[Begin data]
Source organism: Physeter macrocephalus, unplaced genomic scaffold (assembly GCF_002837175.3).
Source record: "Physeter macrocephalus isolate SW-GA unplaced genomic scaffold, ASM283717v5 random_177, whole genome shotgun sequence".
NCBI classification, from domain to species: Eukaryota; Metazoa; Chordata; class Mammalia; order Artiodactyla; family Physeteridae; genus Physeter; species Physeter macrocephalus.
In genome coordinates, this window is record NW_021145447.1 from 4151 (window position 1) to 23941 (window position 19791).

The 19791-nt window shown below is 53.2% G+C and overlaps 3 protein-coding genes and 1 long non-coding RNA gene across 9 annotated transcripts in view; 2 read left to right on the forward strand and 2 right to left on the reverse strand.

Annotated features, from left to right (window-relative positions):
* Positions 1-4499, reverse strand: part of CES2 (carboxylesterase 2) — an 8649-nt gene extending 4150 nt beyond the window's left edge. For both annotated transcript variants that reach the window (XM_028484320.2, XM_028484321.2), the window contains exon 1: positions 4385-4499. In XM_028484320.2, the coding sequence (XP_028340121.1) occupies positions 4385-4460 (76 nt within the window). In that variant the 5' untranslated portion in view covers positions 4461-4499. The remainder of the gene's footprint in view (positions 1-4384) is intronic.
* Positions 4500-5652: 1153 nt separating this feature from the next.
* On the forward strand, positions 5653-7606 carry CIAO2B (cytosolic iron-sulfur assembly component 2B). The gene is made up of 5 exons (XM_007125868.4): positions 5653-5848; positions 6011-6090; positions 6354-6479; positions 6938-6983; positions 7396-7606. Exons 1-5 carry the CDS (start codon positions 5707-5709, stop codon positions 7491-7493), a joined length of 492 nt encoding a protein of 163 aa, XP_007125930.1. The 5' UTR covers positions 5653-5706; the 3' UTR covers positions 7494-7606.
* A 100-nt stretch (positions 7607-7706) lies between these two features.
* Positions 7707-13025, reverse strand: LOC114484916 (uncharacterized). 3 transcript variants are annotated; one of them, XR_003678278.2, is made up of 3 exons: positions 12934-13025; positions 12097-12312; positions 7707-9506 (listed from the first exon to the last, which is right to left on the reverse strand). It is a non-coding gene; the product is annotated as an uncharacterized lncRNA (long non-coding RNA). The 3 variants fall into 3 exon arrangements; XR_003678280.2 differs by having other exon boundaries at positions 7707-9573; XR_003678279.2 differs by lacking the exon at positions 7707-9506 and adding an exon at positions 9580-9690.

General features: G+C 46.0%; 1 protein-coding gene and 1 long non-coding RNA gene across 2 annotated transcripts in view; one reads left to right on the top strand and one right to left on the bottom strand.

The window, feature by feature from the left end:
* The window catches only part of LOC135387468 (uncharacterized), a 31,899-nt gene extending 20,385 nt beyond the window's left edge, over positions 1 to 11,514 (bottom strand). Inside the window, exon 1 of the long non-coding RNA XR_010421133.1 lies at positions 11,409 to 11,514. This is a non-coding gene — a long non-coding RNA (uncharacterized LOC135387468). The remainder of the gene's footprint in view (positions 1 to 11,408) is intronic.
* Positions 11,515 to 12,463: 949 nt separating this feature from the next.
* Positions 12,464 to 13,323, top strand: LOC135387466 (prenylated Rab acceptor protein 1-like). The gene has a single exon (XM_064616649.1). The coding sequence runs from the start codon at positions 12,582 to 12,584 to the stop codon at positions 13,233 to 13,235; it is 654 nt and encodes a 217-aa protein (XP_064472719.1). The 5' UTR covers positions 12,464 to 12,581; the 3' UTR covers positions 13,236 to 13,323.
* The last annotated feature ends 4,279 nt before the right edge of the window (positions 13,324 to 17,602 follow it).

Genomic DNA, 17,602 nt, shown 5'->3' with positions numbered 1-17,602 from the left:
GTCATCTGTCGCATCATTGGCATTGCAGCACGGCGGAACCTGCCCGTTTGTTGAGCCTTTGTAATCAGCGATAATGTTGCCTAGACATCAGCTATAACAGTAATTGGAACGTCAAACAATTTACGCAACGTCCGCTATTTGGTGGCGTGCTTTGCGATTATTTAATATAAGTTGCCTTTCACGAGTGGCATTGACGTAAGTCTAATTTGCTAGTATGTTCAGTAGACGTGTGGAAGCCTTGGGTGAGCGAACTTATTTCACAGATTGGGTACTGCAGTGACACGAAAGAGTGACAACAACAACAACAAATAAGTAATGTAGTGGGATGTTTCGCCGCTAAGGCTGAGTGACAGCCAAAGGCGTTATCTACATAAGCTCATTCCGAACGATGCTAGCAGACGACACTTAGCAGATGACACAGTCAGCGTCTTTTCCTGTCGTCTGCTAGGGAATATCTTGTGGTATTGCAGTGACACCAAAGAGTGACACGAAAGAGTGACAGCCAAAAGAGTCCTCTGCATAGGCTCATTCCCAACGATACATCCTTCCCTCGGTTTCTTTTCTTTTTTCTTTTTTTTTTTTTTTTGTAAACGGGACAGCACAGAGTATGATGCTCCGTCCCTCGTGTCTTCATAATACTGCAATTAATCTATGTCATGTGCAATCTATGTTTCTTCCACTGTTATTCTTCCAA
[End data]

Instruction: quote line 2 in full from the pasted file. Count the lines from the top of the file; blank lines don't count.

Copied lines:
Source record: "Physeter macrocephalus isolate SW-GA unplaced genomic scaffold, ASM283717v5 random_177, whole genome shotgun sequence".